Home ANS Feature Computer scientist-engineer experienced frightening near-death experience of hell, glorious vision of heaven

Computer scientist-engineer experienced frightening near-death experience of hell, glorious vision of heaven

by Mark Ellis

By Mark Ellis, Special to ASSIST News Service

smaller Randall RathboneSOUTHERN CALIFORNIA (ANS – January 22, 2016) — He was a computer scientist-engineer working on avionics for the F-22 stealth fighter aircraft in 2002 when he suffered a nervous breakdown and a massive automobile crash in which he nearly died.

As his car hurtled through the air and hit a freeway stanchion and a tree that hot August night, God gave him a spectacular vision of the afterlife that changed his life.

“I lost consciousness as my body was tossed around like a rag doll by the impending collision,” says Randall Rathbun, 64.

Rathbun became a Christian in 1969 through the influence of his older brother, who was studying at seminary.

But in his work for TRW in Rancho Bernardo at their Military Electronics Avionics Division, he got bored and distracted, which led him down the wrong path as a believer.

He attended church regularly and was part of a worship team, but something was amiss. “I wish I could say I lived a pure, pristine life, but I wasn’t and that’s what got me in trouble,” he recounts.

“On Saturday evenings I was living a double life. I was going down to San Diego, visiting prostitutes, not realizing I was setting myself up for a very serious encounter with reality.”

He says his wayward sexual activity began on the Internet. “The Internet is just awash with it,” Rathbun notes. “Proverbs says to watch your eyes. I wasn’t watching my eyes; I was allowing them to wander. Plus I was a computer scientist and knew how to access more than most people.”

Rathbun got involved with earthquake research on the side, and developed a friendship with another engineer in Oregon who was building advanced sensors they believed could detect quakes before they happened.

Rathhones car after crashThe two men thought California was setting up for an 8.0 quake, and Rathbun warned his general manager at TRW. “I said there’s a big quake coming and I want to alert you ahead of time, but I didn’t have documentation or evidence and I ended up looking very silly, like an alarmist. They didn’t know what to think.”

His supervisor called him in and warned that he was spending too much time on earthquake research and it was affecting his work on the F-22 project. They ordered a psychologist to evaluate him.

“It was very unnerving and I lost it,” he admits. Instead of going to his appointment with the psychologist scheduled at 5 pm on a Friday, he “escaped.”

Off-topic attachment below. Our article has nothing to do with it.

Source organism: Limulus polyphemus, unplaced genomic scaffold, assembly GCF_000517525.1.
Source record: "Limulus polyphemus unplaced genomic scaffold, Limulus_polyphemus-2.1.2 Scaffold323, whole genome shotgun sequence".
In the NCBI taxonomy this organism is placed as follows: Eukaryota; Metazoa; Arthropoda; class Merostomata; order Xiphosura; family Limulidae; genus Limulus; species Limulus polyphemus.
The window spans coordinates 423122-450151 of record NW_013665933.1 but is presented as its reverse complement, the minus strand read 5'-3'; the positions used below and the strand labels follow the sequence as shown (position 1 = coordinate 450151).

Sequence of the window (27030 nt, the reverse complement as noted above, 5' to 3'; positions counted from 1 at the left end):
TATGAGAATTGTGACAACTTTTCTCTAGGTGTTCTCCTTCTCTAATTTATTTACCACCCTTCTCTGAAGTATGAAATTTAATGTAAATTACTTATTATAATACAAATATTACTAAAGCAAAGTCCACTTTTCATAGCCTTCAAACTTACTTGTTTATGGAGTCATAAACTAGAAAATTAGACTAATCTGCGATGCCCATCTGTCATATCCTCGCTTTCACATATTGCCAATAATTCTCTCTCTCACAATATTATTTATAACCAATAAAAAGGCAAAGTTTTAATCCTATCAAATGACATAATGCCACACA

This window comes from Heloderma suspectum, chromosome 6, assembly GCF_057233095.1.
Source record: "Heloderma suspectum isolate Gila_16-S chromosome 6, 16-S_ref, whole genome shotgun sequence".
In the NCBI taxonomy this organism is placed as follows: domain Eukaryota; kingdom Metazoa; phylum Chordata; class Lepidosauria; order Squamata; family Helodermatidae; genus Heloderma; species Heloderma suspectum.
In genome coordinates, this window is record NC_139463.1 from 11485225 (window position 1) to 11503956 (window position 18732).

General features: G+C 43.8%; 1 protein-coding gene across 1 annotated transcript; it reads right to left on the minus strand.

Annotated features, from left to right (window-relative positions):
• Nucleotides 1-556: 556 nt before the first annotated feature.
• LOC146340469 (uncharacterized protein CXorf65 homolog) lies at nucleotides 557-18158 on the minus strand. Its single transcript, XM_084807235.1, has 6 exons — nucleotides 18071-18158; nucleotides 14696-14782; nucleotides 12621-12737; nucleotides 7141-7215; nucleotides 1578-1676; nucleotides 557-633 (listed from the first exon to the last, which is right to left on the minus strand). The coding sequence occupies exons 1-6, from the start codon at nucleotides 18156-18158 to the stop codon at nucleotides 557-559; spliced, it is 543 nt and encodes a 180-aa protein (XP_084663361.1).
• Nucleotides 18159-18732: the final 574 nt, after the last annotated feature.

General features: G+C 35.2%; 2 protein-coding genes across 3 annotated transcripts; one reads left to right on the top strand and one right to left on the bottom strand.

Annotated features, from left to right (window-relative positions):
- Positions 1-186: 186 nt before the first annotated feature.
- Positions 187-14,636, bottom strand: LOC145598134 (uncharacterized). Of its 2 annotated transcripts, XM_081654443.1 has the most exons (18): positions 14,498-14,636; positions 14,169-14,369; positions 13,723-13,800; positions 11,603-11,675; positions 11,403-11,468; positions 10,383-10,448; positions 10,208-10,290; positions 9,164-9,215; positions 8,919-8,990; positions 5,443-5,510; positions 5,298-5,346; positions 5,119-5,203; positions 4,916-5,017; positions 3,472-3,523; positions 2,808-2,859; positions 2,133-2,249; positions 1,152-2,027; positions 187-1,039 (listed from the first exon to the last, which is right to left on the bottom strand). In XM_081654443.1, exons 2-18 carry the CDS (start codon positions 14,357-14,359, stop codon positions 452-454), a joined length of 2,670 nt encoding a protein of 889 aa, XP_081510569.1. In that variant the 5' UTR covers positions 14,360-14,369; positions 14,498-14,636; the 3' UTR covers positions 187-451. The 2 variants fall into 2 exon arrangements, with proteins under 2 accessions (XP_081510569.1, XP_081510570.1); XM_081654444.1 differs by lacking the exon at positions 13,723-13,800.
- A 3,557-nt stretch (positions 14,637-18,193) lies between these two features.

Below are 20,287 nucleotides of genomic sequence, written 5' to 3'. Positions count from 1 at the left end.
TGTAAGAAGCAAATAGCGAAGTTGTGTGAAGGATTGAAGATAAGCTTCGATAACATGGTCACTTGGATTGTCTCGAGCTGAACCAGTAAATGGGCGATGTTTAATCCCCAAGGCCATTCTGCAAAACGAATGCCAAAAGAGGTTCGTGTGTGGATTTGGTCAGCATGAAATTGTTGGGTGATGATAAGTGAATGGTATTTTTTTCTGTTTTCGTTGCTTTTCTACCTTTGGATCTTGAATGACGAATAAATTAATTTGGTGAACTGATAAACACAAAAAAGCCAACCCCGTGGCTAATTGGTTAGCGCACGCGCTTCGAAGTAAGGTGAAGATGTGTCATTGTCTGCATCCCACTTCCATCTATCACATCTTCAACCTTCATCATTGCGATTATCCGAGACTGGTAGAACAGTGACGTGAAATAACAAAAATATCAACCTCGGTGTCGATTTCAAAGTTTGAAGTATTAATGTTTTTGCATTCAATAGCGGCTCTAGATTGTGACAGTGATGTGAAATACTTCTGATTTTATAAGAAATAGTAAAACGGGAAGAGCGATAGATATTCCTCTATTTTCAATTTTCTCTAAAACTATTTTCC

“I thought my whole career was crushed. I didn’t think the psychologist would understand a single thing about my earthquake research.”

As he drove north on Highway 163 in his Mitsubishi Eclipse toward his home in Escondido, he suffered a nervous breakdown.

A nervous breakdown or mental breakdown is usually temporary in nature, and often tied to psychological burnout, severe overwork, or other stresses that may temporarily overwhelm someone who is otherwise sound mentally.

As his car raced ahead at high speed, he thought he heard a voice telling him to take his hands off the wheel. By the time he put his hands back on the wheel it was too late. The car was out of control, went off the shoulder, and hurtled into the freeway stanchion and a eucalyptus tree.

“Suddenly I awoke to find myself arising about 20 feet above my car, but bound in chains,” Rathbun recounts. “I struggled with all my might to break free, but it was totally useless.”

He could not imagine where he was. Then he began to fall. “The sensation of falling continued to grow as I picked up speed. It felt like an elevator in free fall. I could sense that my descent was quickening, faster and faster.”

He was not prepared for what happened next. “An extremely loud scream burst right beside my head.” The scream was so loud, it almost deafened him.

“It was a voice that was screaming like a jet engine… an angry defiant voice…

And I recognized what it now was saying…”

“He’s mine, he’s mine,” the voice screamed. “His name is liar, liar, liar, and I am taking him to the Lake of Fire.”

Photo captions: Randall Rathbun. 2) Rathbun’s Mitsubishi Eclipse after his accident. 3) Mark Ellis.

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Mark Ellis useAbout the writer: Mark Ellis is senior correspondent for the ASSIST News Service (www.assistnews.net), and also founder of www.GodReports.com, a website that shares stories, testimonies and videos from the church around the world. He is also co-host for “Windows on the World” with ANS founder, Dan Wooding, on the Holy Spirit Broadcasting Network (http://hsbn.tv).

** You may republish this or any of our ANS stories with attribution to the ASSIST News Service (www.assistnews.net).

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